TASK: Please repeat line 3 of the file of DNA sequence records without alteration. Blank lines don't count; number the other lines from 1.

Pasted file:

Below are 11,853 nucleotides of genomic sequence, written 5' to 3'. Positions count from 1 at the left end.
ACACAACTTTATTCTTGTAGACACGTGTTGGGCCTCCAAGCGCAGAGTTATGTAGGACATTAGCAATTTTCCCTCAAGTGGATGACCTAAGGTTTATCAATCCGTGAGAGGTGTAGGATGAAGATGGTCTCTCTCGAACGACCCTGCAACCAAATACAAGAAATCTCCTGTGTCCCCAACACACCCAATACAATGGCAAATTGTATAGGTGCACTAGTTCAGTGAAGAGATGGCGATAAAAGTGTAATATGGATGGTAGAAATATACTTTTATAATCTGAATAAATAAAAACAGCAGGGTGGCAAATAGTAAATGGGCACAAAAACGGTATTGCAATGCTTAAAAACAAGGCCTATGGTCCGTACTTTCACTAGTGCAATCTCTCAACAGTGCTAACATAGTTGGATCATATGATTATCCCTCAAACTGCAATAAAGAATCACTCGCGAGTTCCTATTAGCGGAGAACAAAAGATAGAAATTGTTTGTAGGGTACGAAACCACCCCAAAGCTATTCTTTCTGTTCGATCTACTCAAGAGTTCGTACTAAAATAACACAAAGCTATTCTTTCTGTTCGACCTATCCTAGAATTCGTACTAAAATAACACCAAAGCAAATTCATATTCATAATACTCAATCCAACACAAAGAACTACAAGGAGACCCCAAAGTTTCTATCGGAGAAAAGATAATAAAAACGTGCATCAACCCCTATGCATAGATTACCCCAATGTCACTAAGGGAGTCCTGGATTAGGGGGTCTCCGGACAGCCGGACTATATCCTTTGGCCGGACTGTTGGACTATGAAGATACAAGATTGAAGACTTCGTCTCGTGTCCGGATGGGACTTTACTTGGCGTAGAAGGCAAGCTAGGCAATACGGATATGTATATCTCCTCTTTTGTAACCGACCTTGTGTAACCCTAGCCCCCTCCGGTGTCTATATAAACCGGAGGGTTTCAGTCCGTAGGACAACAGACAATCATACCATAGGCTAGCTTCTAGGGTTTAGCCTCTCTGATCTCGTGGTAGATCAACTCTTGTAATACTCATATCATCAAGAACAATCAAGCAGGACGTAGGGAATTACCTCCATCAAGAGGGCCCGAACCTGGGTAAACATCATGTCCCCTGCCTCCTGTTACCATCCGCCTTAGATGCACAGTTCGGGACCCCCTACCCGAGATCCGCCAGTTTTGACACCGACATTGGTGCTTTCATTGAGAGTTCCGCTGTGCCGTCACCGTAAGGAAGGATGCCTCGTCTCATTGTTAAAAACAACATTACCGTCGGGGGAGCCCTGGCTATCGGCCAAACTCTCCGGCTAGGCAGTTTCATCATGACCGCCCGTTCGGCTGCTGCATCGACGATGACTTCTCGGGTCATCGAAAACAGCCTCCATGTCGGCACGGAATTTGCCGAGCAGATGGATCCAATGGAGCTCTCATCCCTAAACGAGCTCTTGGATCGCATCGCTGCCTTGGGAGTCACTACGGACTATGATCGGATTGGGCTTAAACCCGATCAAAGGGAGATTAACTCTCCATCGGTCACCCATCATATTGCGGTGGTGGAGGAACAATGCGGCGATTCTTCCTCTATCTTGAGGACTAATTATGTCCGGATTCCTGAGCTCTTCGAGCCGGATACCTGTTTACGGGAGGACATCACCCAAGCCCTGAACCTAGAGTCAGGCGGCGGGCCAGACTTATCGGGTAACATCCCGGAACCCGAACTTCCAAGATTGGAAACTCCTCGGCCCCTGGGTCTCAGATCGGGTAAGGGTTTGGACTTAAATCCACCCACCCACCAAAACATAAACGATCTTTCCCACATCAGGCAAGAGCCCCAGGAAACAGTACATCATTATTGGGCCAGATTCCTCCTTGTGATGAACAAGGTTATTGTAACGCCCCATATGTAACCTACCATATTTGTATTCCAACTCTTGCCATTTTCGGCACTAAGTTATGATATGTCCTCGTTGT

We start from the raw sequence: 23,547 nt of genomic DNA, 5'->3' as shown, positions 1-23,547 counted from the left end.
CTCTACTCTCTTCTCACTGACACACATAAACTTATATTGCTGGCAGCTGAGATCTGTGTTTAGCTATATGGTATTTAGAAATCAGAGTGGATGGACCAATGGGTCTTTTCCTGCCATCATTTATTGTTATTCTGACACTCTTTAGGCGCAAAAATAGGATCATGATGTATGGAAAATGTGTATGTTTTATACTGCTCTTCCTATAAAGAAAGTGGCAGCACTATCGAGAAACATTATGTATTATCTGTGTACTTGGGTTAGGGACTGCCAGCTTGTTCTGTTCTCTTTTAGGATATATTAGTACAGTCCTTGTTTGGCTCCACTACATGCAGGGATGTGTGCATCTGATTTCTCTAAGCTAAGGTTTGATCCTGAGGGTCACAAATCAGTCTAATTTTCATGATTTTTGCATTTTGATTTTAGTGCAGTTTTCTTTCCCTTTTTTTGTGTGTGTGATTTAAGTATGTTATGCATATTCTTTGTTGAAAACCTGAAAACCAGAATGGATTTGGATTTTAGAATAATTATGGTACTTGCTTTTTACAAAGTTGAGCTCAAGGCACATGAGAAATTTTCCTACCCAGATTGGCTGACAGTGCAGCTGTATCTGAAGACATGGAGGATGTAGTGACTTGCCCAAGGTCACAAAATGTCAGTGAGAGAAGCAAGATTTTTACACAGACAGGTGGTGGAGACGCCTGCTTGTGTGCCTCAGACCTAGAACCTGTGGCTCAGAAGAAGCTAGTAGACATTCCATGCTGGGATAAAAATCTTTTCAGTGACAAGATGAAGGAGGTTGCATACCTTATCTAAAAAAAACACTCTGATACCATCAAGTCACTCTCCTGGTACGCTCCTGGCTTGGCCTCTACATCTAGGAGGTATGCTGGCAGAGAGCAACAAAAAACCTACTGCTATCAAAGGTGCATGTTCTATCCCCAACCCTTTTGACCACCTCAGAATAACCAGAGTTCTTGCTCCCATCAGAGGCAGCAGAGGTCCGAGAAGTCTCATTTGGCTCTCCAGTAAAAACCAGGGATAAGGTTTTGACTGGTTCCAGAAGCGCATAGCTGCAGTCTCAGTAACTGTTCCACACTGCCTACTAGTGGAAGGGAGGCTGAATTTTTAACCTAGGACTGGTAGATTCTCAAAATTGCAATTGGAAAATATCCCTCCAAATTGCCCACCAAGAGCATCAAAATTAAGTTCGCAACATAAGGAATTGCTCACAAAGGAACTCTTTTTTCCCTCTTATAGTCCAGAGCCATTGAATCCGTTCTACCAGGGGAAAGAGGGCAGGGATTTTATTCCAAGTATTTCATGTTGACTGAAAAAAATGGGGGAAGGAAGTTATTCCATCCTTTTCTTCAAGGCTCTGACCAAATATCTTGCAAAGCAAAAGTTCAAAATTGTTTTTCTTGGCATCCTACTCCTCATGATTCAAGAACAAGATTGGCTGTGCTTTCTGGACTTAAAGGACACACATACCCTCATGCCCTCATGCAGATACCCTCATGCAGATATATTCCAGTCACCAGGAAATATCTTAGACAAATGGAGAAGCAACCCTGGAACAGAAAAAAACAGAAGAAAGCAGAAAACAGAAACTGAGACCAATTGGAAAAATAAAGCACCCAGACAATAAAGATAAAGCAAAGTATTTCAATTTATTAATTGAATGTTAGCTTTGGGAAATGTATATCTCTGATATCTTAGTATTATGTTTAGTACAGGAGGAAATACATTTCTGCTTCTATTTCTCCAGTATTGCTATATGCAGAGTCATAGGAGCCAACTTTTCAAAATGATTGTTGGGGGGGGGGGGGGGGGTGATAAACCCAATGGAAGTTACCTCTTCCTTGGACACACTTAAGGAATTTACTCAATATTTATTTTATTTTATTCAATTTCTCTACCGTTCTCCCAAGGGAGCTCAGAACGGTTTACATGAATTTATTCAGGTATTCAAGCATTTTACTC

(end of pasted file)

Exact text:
We start from the raw sequence: 23,547 nt of genomic DNA, 5'->3' as shown, positions 1-23,547 counted from the left end.